I am looking at the following GCC source code file stl_tree.h:


and in particular, this part:

struct _Rb_tree_impl : public _Node_allocator
      _Key_compare      _M_key_compare;
      _Rb_tree_node_base    _M_header;
      size_type         _M_node_count; // Keeps track of size of tree.

I am trying to work out what data members a _Rb_tree_impl object has- by this I mean the data members it may inherit from _Node_allocator.

On line 330 it defines _Node_allocator as:

typedef typename _Alloc::template rebind<_Rb_tree_node<_Val> >::other _Node_allocator;

I do not know how to find the definition for this type to check what data members it contains. Could someone please help? Where is this class/struct located?


The allocator is stateless, so it doesn't contain any fields. The purpose of the impl class is to not cost you any space for the allocator by employing base class layout optimizations.

The naive implementation would waste space:

template <typename T, typename Alloc>
class NaiveContainer
    Node<T*> root;     // just for exposition
    Alloc alloc;

    NaiveContainer(Alloc const & a = Alloc()) : alloc(a) {}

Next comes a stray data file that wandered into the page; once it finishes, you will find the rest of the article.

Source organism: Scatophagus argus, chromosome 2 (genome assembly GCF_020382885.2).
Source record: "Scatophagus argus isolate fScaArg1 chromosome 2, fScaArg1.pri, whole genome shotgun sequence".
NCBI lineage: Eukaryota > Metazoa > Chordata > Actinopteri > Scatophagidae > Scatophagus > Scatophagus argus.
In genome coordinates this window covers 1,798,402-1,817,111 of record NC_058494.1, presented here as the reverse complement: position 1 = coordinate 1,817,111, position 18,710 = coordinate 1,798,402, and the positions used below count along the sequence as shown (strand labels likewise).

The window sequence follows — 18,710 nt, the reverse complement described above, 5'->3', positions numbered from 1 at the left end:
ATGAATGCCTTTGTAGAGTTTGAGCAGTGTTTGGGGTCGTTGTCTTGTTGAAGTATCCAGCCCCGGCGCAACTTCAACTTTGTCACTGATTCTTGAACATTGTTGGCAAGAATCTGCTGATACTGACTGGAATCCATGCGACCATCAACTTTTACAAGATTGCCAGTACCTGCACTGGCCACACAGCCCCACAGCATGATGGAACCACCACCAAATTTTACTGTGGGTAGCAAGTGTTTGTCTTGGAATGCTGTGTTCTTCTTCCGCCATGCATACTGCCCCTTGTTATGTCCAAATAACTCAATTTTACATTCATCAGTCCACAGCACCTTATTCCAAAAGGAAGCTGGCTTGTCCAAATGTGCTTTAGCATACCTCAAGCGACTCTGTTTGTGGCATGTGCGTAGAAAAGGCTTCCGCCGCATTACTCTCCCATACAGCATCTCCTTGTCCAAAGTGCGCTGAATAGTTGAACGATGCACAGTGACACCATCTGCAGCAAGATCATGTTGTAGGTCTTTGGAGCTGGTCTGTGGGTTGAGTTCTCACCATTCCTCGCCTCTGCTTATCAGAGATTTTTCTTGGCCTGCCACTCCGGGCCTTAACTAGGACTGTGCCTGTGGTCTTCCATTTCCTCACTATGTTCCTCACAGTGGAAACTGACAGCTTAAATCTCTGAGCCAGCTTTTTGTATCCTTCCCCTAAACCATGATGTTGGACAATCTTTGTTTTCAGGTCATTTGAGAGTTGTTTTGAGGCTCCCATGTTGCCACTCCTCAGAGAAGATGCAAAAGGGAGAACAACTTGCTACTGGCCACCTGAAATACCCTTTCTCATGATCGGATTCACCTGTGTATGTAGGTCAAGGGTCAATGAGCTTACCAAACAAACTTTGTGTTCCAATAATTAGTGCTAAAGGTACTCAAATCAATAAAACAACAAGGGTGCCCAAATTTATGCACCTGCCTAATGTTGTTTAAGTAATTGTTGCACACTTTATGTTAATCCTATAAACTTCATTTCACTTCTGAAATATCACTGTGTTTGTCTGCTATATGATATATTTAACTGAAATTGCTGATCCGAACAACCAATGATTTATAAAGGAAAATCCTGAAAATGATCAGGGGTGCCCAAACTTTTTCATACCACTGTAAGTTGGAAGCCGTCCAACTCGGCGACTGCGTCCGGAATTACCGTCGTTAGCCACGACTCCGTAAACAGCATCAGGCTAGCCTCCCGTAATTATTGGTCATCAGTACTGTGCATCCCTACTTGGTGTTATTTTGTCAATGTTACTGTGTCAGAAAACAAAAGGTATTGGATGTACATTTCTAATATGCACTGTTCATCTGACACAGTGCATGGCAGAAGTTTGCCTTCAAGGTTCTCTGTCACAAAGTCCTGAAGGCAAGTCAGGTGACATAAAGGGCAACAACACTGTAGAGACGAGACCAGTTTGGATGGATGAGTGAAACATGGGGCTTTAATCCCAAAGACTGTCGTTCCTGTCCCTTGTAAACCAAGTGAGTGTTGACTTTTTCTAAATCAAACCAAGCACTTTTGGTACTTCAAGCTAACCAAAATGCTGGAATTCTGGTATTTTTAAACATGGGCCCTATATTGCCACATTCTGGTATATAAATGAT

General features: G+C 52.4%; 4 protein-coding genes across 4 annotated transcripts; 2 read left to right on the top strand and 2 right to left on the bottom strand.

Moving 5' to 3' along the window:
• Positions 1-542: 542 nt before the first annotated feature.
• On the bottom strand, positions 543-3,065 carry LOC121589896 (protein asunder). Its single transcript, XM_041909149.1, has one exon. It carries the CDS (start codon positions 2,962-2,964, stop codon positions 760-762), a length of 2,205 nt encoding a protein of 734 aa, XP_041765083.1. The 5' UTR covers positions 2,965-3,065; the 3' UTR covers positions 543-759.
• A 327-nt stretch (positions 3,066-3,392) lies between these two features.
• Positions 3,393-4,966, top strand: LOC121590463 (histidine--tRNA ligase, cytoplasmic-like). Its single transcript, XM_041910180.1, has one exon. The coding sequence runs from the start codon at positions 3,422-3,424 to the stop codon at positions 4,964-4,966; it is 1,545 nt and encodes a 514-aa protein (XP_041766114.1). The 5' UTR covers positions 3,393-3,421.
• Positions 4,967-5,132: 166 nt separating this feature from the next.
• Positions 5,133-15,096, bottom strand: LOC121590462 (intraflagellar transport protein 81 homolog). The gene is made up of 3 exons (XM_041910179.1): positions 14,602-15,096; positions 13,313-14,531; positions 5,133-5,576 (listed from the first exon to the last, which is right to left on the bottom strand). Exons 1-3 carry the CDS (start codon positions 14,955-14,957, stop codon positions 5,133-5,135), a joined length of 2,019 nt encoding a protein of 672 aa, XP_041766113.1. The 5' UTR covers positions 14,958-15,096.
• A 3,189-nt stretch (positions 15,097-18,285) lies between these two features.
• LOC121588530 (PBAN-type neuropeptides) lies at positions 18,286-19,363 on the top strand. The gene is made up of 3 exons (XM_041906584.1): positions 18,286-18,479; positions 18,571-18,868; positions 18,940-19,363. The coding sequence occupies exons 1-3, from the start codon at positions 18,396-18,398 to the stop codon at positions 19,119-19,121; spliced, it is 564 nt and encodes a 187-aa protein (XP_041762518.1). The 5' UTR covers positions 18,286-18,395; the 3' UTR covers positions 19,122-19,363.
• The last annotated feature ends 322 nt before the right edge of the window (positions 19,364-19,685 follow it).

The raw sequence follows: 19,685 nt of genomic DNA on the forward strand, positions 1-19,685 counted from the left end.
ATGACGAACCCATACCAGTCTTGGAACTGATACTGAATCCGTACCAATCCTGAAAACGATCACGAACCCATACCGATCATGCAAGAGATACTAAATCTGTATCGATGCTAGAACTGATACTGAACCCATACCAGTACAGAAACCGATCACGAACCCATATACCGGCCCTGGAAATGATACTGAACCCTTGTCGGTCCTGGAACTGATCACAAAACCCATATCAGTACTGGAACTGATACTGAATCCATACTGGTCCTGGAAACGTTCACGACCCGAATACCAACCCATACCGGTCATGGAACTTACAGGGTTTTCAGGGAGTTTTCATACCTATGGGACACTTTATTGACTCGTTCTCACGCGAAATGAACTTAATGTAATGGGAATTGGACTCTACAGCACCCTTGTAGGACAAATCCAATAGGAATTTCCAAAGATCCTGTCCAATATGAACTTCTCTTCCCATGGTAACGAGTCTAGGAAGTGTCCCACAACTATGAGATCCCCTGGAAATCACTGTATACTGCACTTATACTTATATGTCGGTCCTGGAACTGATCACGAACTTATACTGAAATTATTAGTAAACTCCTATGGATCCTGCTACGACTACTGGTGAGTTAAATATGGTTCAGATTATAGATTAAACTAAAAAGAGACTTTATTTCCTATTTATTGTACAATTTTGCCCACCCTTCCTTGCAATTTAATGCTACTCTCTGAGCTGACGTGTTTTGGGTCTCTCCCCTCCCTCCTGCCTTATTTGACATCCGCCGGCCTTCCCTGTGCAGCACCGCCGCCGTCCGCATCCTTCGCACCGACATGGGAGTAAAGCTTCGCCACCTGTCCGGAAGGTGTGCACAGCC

Alloc get_alloc() const { return alloc; }
    // ...

This class is strictly larger than it needs to be. So the cleverer solution is with a private nested class:

template <typename T, typename Alloc>
class EboContainer
    struct Impl : Alloc
        Impl(Alloc const & a) : Alloc(a) {}
        Node<T*> root;
    Impl impl;

    EboContainer(Alloc const & a = Alloc) : impl(a) {}
    Alloc get_alloc() const { return impl;  /* slicing */ }
    // ...

Now the class is exactly as large as it needs to be to hold the relevant data members. Incidentally, this implementation is an example of when slicing is useful.

| improve this answer | |
  • Ok I get what you are saying- I don't understand how the code achieves this though? "base class layout optimizations" – mezamorphic Jun 7 '14 at 0:35
  • @mezamorphic: the size of a base subobject is allowed to be less than the size of a complete object of the same type. – Kerrek SB Jun 7 '14 at 0:47
  • and what part of the sub object is "removed"/sliced to achieve this? – mezamorphic Jun 7 '14 at 0:51
  • 2
    The allocator is stateless is quite an overstatement, the allocator may be stateless (or not). Also, in the implementation the OP mentions, the type is not a nested type, although it does not matter much for the answer. – David Rodríguez - dribeas Jun 7 '14 at 2:30
  • 1
    @mezamorphic: I think the relevant base class layout optimization is the possibility that a base class not occupy any space. From [intro.object]/5: "Unless it is a bit-field (9.6), a most derived object shall have a non-zero size and shall occupy one or more bytes of storage. Base class subobjects may have zero size." – rici Jun 7 '14 at 3:01

Your Answer

By clicking “Post Your Answer”, you agree to our terms of service, privacy policy and cookie policy

Not the answer you're looking for? Browse other questions tagged or ask your own question.